Mixing it up in skittering flocks, there’s a host of sparrows noshing now.
The little brown jobs are in seedy gardens, on lawns, or at the tangles at the edges of open fields.
For if, for everything there is a season, it’s their turn.
“It’s a perfect time to look for sparrows,” said Stefan Martin, habitat steward at Deer Pond Farm, the Connecticut Audubon’s nature center in Sherman. Martin led a sparrow walk there last week. He’ll lead another on Nov. 10, starting at 9 a.m.
And they are, for birds that get clumped together and overlooked, an interesting bunch. Some sparrows are year-rounders here. Some stay for the summer, others are snowbirds. The population changes through the seasons.
So does their diet. In the summer, they’re insect-eaters. But now, when fall plants are ripe with seeds, their hard, rounded beaks are made for cracking them open.
“September, October and November are really great sparrow times,” said Jenny Dickson, director of the wildlife division at the state Department of Energy and Environmental Protection.
They’re not big or flashy. They take a bit of work to know. But subtlety has its rewards.
And they’re not hard to find. The sparrow family is not small.
“We’ve had 27 different species recorded in the state,” said Patrick Comins, executive director of the Connecticut Audubon Society.
Some are common. Two are endangered in Connecticut, one existentially so.
The ubiquitous city bird — the house sparrow, or English sparrow — doesn’t belong here. It’s an Old World species brought to New York City in 1852 by bird enthusiast Eugene Schieffelin to combat an infestation of linden moths eating its way through Manhattan’s greenery.
The house sparrow did that. But it also multiplied like crazy, then drove away native species, damaged flower beds, and feasted on butterflies. There are now 540 million house sparrows in the U.S. and they’re considered a non-native invasive species. (Schieffelin doubled down on this. In 1890, he introduced starlings to Manhattan — another Old World species that’s taken over North America by the millions, from Alaska to Newfoundland to Mexico.)
The sparrows that do belong here are members of the Emberizine family.
It includes two species that aren’t particularly sparrowy — towhees and juncos. The rest are cut out of the same brown cloth. They’re small and brown and striped. Some have clear, unmarked breasts. Some have striped breasts.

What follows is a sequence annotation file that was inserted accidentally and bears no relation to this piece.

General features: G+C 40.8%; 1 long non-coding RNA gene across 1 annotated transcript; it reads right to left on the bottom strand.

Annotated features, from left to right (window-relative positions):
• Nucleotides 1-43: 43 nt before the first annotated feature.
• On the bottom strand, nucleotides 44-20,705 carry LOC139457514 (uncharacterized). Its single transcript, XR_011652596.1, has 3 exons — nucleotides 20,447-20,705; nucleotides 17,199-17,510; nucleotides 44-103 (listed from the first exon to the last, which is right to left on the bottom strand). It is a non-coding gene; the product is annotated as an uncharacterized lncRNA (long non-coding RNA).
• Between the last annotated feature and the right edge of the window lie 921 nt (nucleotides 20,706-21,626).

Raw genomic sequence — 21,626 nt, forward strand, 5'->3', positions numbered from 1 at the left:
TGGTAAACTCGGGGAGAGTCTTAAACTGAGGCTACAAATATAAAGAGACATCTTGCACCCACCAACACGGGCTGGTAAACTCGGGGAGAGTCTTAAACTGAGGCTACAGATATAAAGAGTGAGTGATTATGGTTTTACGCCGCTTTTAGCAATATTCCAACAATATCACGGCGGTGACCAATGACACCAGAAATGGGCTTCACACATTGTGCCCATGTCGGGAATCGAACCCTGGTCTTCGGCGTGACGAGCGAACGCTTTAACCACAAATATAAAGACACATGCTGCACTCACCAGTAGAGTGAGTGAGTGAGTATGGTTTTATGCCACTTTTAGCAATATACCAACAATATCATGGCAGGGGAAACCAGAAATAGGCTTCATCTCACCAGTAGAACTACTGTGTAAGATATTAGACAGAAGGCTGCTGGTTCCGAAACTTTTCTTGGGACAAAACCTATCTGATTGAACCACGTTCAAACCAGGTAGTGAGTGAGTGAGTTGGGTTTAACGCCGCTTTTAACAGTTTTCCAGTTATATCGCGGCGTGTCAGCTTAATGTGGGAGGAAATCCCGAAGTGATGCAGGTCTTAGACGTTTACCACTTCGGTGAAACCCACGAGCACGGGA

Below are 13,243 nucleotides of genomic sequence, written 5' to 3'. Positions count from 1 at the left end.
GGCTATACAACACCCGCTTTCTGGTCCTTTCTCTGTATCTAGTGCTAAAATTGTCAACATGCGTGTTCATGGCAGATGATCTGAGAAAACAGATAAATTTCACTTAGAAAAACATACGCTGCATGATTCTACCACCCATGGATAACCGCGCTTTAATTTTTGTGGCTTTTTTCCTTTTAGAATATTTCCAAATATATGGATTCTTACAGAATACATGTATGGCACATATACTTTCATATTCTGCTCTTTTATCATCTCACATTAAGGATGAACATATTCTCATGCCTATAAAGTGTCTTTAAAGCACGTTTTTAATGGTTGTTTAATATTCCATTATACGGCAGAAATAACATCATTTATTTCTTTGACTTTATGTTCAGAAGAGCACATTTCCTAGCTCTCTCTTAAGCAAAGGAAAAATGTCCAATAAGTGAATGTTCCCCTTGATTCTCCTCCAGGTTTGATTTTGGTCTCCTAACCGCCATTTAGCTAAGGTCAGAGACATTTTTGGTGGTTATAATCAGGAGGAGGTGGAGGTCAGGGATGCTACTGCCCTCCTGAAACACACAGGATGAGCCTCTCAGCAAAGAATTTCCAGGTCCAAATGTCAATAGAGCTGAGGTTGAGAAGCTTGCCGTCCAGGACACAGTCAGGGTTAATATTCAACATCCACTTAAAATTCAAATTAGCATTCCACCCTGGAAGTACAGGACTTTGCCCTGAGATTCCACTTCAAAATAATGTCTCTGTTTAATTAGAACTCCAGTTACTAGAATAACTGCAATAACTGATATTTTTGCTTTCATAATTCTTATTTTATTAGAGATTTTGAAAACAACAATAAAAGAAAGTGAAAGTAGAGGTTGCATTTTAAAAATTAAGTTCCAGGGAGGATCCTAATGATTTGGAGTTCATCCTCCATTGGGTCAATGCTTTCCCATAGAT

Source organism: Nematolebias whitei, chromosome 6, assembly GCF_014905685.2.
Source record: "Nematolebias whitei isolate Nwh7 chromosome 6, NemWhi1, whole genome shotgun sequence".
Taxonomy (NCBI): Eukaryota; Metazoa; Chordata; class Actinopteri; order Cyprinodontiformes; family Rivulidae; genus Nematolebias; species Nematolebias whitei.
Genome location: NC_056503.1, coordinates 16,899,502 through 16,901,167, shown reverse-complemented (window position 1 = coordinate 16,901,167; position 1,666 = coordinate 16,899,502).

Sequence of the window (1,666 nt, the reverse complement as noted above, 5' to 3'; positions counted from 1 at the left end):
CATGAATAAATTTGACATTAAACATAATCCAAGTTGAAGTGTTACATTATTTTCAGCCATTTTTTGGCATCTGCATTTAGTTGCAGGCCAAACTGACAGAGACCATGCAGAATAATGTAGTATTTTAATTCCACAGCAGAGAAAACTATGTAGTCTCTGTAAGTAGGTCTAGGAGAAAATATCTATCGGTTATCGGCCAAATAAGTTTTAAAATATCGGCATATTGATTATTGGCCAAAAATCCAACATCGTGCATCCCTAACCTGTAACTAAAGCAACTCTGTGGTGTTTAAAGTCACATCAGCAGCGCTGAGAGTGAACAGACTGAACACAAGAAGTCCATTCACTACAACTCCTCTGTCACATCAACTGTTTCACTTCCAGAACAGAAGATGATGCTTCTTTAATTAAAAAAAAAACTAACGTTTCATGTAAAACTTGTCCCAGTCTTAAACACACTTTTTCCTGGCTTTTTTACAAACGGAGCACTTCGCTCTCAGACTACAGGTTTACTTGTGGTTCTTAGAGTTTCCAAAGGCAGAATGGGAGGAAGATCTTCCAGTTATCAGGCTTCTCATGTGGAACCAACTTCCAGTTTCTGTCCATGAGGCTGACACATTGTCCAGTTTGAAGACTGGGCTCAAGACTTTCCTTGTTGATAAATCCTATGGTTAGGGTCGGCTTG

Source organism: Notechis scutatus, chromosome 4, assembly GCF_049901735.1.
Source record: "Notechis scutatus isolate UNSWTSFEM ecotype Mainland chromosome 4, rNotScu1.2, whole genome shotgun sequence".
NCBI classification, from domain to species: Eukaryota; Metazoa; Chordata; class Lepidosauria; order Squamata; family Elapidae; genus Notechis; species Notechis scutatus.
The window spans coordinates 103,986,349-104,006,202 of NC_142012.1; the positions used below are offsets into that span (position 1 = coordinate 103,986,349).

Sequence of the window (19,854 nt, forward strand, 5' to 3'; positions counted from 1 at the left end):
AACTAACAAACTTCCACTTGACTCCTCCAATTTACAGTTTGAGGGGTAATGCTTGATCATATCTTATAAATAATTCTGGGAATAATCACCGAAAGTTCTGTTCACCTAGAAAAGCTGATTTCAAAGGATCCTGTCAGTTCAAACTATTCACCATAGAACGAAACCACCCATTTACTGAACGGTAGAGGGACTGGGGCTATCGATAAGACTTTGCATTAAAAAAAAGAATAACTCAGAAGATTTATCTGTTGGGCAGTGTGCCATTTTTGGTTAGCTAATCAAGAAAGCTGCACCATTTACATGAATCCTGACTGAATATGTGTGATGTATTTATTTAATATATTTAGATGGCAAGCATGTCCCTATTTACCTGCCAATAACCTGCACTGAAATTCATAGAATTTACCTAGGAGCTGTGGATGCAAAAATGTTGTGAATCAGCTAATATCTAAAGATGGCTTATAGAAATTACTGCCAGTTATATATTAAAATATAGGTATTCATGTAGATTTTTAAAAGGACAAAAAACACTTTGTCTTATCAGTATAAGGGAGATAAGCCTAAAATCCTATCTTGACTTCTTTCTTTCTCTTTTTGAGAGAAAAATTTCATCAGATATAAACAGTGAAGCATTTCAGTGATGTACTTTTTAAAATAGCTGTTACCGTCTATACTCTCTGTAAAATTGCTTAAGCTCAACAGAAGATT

There are social, congregating in mixed flocks. Chipping sparrows don’t mob a white-throated sparrow if one stops by for a meal.
It’s learning the differences that makes some birders sparrow devotees.
“It does take a little time and effort to learn them,” the DEEP’s Dickson said. “It’s a challenge.”
But the differences are there. On last week’s sparrow walk, Martin explained to Marianne Loomis of Ridgefield how to sort out savannah sparrows from song sparrows.
“The streaking on savannah sparrows looks like it’s been drawn with a pencil,” he said. “On song sparrows, it looks like it’s been drawn with a marker.”
Many sparrows favor thick bushy cover. Others, like white-throated sparrows and fox sparrows, will venture out to scratch seed at winter feeders.
The two endangered sparrow species in the state are the grasshopper sparrow and the saltmarsh sparrow.
Grasshopper sparrows are small and buff-breasted. They like dry grasslands, a habitat that’s mostly gone in the state. As a result, they’re a native species that’s disappearing.
“There’s only two or three places in the state where they nest,” Comins said.
While they’re endangered in Connecticut, there are other places in the U.S. where they’re doing fine. What their loss means to the state is the loss of grassland habitat and all the other species that need those open fields as well.
“It’s that biodiversity,” Dickson said of grasshopper sparrow habitat “We’re losing that.”
As their name suggests, saltmarsh sparrows nest in the salt marshes along the Atlantic Coast from Maine to Virginia. Comins said Connecticut is a globally significant nesting site for them.
They are endangered, in part, because humans have destroyed a lot of salt marshes.
“All their habitat on the East Coast could fit into Connecticut,” Comins said.
But these sparrows time their nesting, hatching and fledging their young to the 28 days between spring high tides. Because of climate change and rising sea levels, those nests are getting flooded out, their nests destroyed.
As a result, saltmarsh sparrows may be gone by midcentury.
“They’re likely to go extinct,” Comins said.